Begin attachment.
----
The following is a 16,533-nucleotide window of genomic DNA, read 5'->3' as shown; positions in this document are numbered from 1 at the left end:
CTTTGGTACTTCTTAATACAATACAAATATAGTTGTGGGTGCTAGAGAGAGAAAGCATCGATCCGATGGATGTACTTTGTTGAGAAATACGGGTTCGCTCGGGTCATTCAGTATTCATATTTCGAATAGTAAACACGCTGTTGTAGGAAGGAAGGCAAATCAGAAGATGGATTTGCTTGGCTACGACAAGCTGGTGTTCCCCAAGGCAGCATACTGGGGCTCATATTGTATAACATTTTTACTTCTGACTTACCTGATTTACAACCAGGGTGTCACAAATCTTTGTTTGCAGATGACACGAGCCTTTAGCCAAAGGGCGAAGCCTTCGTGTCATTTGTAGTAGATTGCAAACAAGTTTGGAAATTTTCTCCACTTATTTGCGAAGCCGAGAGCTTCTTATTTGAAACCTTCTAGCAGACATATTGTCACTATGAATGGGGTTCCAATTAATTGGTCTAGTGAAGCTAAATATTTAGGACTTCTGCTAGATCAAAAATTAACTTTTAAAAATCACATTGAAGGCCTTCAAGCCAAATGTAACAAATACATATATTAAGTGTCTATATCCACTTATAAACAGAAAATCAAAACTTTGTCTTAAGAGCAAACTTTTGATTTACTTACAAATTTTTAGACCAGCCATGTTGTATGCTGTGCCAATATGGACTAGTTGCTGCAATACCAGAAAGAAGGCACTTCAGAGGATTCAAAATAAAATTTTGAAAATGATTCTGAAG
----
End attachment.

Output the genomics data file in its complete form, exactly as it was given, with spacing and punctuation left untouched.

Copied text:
The following is a 16,533-nucleotide window of genomic DNA, read 5'->3' as shown; positions in this document are numbered from 1 at the left end:
CTTTGGTACTTCTTAATACAATACAAATATAGTTGTGGGTGCTAGAGAGAGAAAGCATCGATCCGATGGATGTACTTTGTTGAGAAATACGGGTTCGCTCGGGTCATTCAGTATTCATATTTCGAATAGTAAACACGCTGTTGTAGGAAGGAAGGCAAATCAGAAGATGGATTTGCTTGGCTACGACAAGCTGGTGTTCCCCAAGGCAGCATACTGGGGCTCATATTGTATAACATTTTTACTTCTGACTTACCTGATTTACAACCAGGGTGTCACAAATCTTTGTTTGCAGATGACACGAGCCTTTAGCCAAAGGGCGAAGCCTTCGTGTCATTTGTAGTAGATTGCAAACAAGTTTGGAAATTTTCTCCACTTATTTGCGAAGCCGAGAGCTTCTTATTTGAAACCTTCTAGCAGACATATTGTCACTATGAATGGGGTTCCAATTAATTGGTCTAGTGAAGCTAAATATTTAGGACTTCTGCTAGATCAAAAATTAACTTTTAAAAATCACATTGAAGGCCTTCAAGCCAAATGTAACAAATACATATATTAAGTGTCTATATCCACTTATAAACAGAAAATCAAAACTTTGTCTTAAGAGCAAACTTTTGATTTACTTACAAATTTTTAGACCAGCCATGTTGTATGCTGTGCCAATATGGACTAGTTGCTGCAATACCAGAAAGAAGGCACTTCAGAGGATTCAAAATAAAATTTTGAAAATGATTCTGAAG